This is the hollow world at the center of Greyhawk. There unknown races built eldrich and ancient civilizations eons before the surface was populated.
It has had many names, but known now by the name given it by the last to discover it, explorers from the Suel Empire.

This is as much as I’ve got for tonight, just off the top of my head. I’m going to keep posting my ideas for Wyrd Greyhawk as they form up.
I think I’ll pick out some more atmospheric art for posting too. A picture is worth a thousand random tables, you know.
Picture credits:
Top pic is from a king arthur tale and the artist is unknown to me.
second pic is the Darrel Sweet cover for Poul Anderson's Three Hearts and Three Lions.
Usually Sweet is a bit to cartoony for me, but I like this one, and Three Hearts and Three Lions is often sited by Gygax as one of the foundational books that inspiration for D&D was drawn from.
Third pic is Jeff Jones, the Son of the Bear God. Rockin, eh?
Fouth pic is called Tyranny of the Night and I think the artist's name is Raymond, not certain on that.
Fifth pic is The Wizard, by Don Maitz. You might recall it on the cover of Dragon magazine long ago. I love Maitz's stuff, You have to see a large version of this to really see all the detail in it.

Monday, December 7, 2009

Spontaneous Generation allows the Weird Mythic Underground and Gygaxian Naturalism to play nice together.

Spontaneous Generation is the theory that life can arise spontaneously from non-living inanimate matter, or that one form of life may be generated by another unrelated form.

The classic example is the notion that dead meat itself creates maggots spontaneously. Other forms of the theory allow for life to arise from lifeless matter by the power of the sun, by the "Vital Heat" contained within all matter, or by many other igniting factors.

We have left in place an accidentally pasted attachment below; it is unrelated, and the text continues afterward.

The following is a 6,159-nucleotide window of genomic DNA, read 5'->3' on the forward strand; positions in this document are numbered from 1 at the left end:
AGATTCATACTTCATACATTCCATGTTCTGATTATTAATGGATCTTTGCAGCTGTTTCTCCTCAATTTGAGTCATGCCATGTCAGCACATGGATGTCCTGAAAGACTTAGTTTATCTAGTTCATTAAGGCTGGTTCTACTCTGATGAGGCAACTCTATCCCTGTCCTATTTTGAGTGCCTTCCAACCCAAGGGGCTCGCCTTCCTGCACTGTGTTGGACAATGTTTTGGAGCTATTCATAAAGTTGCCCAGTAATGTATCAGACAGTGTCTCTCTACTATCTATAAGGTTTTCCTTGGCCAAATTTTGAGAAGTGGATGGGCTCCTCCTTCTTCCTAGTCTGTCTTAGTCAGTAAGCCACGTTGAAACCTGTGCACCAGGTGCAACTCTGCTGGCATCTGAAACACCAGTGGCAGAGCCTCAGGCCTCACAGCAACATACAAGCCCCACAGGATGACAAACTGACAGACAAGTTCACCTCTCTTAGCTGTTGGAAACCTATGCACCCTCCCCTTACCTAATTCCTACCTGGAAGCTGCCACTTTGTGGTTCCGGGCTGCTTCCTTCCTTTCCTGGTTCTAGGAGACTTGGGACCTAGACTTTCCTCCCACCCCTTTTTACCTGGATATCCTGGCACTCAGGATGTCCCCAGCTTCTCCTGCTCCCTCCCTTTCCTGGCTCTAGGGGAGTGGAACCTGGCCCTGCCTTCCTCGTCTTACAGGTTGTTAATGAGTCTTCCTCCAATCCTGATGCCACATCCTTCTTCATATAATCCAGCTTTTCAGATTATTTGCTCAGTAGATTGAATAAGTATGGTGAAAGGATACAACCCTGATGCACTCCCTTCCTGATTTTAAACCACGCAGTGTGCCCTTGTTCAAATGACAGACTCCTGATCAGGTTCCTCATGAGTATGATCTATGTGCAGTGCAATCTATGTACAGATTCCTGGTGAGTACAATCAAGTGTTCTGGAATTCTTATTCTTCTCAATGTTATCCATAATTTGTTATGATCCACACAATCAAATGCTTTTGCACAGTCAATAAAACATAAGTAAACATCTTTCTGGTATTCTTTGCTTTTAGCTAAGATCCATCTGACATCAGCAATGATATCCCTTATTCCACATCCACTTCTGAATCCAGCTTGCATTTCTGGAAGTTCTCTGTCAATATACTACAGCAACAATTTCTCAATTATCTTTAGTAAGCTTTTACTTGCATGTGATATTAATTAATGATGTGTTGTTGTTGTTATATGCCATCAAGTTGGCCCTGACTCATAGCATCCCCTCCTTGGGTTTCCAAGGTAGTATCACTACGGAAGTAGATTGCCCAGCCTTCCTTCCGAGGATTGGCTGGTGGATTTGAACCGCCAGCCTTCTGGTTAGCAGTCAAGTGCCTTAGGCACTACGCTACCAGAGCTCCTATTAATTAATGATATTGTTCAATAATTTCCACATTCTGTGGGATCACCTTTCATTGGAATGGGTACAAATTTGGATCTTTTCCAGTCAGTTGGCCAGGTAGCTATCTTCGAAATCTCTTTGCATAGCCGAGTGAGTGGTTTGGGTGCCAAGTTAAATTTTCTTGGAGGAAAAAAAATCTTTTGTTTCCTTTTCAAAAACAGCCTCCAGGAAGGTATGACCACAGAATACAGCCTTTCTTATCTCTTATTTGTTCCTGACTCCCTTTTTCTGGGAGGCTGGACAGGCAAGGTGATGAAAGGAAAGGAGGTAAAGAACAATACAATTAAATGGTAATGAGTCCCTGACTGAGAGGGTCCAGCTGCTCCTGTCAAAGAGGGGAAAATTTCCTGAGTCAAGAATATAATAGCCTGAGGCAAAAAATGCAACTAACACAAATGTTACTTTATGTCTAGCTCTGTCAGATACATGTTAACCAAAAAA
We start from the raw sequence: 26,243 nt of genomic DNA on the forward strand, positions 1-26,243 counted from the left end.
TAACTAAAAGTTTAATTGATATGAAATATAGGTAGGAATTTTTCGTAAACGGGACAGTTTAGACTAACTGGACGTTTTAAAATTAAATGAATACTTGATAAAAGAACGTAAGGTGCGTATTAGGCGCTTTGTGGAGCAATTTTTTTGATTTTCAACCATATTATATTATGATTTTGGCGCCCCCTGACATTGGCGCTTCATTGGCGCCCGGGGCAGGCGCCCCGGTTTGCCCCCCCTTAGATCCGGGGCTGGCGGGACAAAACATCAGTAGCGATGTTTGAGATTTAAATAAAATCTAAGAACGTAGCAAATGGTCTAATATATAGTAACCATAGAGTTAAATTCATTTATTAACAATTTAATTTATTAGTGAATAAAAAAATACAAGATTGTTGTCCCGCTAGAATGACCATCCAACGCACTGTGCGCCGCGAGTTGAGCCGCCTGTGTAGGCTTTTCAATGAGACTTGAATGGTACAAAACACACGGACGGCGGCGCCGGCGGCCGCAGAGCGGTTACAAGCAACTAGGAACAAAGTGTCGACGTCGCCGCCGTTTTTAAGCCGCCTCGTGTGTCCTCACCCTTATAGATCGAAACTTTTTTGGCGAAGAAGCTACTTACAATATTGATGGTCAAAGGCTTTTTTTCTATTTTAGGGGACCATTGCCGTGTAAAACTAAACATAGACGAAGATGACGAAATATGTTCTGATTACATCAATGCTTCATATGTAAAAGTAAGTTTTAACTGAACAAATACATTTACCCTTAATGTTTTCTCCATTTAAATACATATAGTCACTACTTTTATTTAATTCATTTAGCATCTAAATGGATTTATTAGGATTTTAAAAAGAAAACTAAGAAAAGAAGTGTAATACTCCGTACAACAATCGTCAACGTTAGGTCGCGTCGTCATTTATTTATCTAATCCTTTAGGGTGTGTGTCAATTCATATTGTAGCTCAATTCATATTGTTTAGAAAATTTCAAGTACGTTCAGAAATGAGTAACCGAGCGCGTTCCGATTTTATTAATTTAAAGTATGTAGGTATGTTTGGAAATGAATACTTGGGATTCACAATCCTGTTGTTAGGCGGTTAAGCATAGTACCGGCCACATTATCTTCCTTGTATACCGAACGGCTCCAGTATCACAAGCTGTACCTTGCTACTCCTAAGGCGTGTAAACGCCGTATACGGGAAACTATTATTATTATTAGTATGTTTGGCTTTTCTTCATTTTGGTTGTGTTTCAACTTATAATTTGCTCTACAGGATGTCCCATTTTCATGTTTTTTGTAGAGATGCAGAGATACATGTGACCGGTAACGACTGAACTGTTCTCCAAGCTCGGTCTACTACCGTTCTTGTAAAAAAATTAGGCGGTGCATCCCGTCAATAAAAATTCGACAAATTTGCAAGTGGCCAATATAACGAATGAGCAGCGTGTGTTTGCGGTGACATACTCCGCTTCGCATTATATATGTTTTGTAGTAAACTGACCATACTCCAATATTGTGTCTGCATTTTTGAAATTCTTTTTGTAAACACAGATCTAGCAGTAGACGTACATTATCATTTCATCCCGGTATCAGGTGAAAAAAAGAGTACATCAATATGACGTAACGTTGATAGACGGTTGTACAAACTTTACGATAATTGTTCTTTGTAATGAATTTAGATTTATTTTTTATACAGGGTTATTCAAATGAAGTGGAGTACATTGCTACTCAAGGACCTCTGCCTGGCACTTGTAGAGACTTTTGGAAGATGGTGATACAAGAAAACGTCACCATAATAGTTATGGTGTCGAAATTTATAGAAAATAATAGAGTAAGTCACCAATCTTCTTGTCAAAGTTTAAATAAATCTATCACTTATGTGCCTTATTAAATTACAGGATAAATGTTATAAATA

The early natural philosophers held that by natural trials of combinations of parts of spontaneously arising animals, successful combinations had formed the species that they saw around them, and that the unsuccessful combinations had failed to reproduce.

A sort of unnatural selection. Heh...

This theory held from Aristotle until well into the 18th century before being finally pushed aside.

In my own Greyhawk, Spontaneous Generation is a fact. It is also modified, and altered, and distorted by the existence of magic, the will of the Gods, the meddling of infernal intruders, malignant emanations from the underworld, or the black spaces between the stars, and DM Fiat.

This is how I justify to myself the existence of so many monsters and sentient races on a single world. It is in the nature of Greyhawk itself to constantly churn out new life forms. Most of them are only single examples, and fail to found a species. These are my Monsters, with the capital M.
The creatures that do manage to continue themselves with offspring become the regular monsters, (little m), and other creatures of the gameworld.

I've got a little list here of modifying factors which influence the likelihood of any particular corpse spontaneously generating a new living thing.
This isn't a hard and fast rule, I may just say, "It is so!". It is always fun to roll some dice though, since you never know what'll happen.